Broadway Showstopper Spotlight Series: Leslie Kritzer on Serving Up Cardi B Realness in Beetlejuice, Finding Herself as an Actress, & Refusing to Play Dumb
The Broadway showstopper is alive and well and living its best life this season, thanks to the 10 incredible performers featured in our upcoming spring photo & interview series. The talented group was photographed by Jenny Anderson at Times Square's Haswell Green's. The final profile in the esteemed group is Drama Desk and Outer Critics Circle Award nominee Leslie Kritzer. The gifted comedy queen gives a dynamic, scene-stealing, LOL performance in the Tony-nominated musical hit Beetlejuiceas Delia, the life coach giving Broadway audiences life. Every moment with her Delia is your favorite moment, including the iconic “Banana Boat Song” possession. Then Kritzer turns it out again as in Act II as a feisty, deceased, mint-green Miss Argentina.
When you were cast as Delia in the musical adaptation of Beetlejuice, what were your goals for this character onstage?
I stayed away from the movie. I haven't watched the movie in years and years. Catherine O'Hara is the queen of all queens. She’s a goddess, and I base so much comedy off of Waiting for Guffman alone. So, I wanted to stay, first of all, far away from the movie.
Second of all, she's written very different than the movie, which is good. What I was worried about at first was that she was going to seem dumb. So, my biggest thing with the writers and with Alex Timbers is that I made her different, not stupid. She lives on a different plane, but in a positive way. She knows what she knows. We all have that friend that's kind of out there and a little spiritually gangster—with crystals and rocks. But it's different playing someone eccentric than playing someone dumb. That was really important to me, because, especially now, we can't portray women as being dumb.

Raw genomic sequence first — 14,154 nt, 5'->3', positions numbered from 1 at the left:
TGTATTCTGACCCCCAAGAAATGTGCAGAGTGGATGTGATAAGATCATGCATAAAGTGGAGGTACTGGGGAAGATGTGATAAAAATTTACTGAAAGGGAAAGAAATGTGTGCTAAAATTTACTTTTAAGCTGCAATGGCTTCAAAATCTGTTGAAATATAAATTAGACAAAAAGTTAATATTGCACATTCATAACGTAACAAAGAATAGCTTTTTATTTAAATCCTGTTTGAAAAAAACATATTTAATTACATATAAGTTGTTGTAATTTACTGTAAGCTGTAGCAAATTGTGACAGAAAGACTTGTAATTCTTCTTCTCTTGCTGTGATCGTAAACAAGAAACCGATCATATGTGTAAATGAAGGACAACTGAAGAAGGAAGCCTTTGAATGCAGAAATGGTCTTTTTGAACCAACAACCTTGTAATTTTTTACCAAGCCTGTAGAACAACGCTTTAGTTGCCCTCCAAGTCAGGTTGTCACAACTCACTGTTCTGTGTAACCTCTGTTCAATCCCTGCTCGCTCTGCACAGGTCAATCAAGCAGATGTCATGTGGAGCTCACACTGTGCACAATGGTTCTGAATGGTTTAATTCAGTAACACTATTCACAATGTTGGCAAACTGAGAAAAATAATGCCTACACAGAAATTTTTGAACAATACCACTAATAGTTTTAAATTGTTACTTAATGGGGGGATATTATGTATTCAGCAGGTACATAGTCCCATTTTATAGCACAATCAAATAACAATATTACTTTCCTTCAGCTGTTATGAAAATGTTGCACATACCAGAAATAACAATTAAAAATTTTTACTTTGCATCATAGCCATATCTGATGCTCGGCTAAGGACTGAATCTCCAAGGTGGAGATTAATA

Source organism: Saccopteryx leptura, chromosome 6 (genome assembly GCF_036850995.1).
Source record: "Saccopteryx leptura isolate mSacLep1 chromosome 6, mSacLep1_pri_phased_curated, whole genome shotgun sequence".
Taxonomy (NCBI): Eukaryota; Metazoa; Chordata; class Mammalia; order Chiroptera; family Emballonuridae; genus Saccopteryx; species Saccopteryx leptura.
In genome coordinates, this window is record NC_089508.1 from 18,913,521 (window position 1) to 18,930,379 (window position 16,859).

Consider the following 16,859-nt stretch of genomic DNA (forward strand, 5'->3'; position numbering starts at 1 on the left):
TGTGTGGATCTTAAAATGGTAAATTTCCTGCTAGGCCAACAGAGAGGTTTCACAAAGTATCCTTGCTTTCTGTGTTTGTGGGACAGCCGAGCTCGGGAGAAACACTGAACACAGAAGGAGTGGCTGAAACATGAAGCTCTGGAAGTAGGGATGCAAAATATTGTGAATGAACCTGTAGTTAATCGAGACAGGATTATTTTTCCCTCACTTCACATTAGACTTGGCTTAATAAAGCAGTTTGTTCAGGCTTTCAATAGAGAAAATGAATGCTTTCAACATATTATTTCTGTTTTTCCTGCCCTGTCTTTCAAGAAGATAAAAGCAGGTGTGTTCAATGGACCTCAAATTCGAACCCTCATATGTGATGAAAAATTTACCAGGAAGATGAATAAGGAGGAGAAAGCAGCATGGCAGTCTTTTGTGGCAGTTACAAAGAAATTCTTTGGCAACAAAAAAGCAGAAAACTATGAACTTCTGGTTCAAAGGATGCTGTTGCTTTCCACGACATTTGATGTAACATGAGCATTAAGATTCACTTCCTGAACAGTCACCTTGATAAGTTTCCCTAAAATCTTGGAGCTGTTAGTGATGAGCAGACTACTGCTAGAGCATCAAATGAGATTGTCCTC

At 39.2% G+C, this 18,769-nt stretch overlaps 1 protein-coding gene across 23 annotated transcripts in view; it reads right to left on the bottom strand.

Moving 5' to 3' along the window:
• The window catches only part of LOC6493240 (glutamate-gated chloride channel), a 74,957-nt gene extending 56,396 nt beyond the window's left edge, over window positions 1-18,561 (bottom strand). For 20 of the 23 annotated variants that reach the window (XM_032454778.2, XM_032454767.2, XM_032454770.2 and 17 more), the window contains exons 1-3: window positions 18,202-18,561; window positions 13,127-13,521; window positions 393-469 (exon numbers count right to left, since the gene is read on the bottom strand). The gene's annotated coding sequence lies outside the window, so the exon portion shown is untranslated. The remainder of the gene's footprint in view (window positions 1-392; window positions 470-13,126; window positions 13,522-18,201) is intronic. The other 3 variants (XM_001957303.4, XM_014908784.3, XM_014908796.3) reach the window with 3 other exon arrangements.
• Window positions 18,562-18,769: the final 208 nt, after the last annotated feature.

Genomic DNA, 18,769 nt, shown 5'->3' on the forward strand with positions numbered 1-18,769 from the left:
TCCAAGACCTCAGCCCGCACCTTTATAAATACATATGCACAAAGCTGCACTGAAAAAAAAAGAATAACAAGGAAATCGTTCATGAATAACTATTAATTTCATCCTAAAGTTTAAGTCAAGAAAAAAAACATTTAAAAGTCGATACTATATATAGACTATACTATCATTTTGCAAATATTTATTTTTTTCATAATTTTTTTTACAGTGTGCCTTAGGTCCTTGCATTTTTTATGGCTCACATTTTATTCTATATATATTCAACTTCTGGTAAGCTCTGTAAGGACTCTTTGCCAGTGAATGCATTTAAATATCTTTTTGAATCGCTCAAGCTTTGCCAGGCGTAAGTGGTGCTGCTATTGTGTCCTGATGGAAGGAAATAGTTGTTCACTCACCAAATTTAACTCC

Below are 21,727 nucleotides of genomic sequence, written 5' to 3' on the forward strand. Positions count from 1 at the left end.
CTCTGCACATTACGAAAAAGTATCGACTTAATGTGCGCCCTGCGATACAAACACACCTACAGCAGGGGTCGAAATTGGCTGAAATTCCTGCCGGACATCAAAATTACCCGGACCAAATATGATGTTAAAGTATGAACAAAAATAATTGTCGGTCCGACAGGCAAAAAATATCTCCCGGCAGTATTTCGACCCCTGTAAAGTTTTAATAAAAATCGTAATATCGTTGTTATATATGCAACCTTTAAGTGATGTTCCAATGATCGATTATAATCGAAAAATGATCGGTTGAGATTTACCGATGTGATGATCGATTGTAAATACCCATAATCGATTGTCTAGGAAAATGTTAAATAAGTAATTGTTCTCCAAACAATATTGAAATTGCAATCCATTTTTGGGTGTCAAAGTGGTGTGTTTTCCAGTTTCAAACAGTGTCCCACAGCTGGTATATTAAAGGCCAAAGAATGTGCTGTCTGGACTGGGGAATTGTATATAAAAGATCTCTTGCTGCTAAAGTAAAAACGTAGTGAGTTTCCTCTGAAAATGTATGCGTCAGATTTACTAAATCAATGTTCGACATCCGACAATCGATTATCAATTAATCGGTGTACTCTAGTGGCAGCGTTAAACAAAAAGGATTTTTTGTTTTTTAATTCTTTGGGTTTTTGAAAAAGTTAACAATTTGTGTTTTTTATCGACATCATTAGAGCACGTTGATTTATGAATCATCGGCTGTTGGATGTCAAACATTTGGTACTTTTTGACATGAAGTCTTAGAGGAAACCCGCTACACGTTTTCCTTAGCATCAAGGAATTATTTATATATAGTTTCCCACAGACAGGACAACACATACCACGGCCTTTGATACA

Also, I wanted to give her a lot of heart. Lydia's mom had just died like six months before, and oops, here I am. So I wanted to really find a love for Lydia.
What about the Miss Argentina character? What do you love about that brief moment?
My mom's Puerto Rican, so a lot of people don't know that I'm Hispanic—like literally straight down the middle. So, it was a nice opportunity to embrace that part of me. I grew up with Latin women, so I love her fiery, no-bullshit, take-no-prisoners attitude. And it's also a chance for me to completely channel Cardi B. I am totally doing send ups of her every single second I can within a salsa tango number. I literally do total Cardi B-isms.
Outside of Beetlejuice, when have you felt most artistically fulfilled or proud looking back at your career so far?
I've been able to do a lot of different things, but I always say that A Catered Affair was really the show that I call my grad school. [Director] John Doyle taught me so much about being a better actor. He stripped away so many of my tricks and my things, and taught me that I don't have to do very much. I'm just as good not doing as much as I am being a comedian. I got to show a completely different side of what I do after coming off Legally Blonde, so I was grateful. It was one of the most incredible experiences, and there is nothing like working with him.
Who were the people that shaped your comedy growing up and helped you to find your voice?
So many. The typical Bette Midler and Judy Garland sort of thing. For comedy: Gilda Radner, Lily Tomlin, Martin Short, and, believe it or not, Eddie Murphy. I loved all the old-school Saturday Night Live episodes. Carol Burnett is a big, big one. I would just watch a ton of comedians. I grew up during the heyday of the standup specials.
What feels different to you about Beetlejuice compared to other shows you’ve opened on Broadway?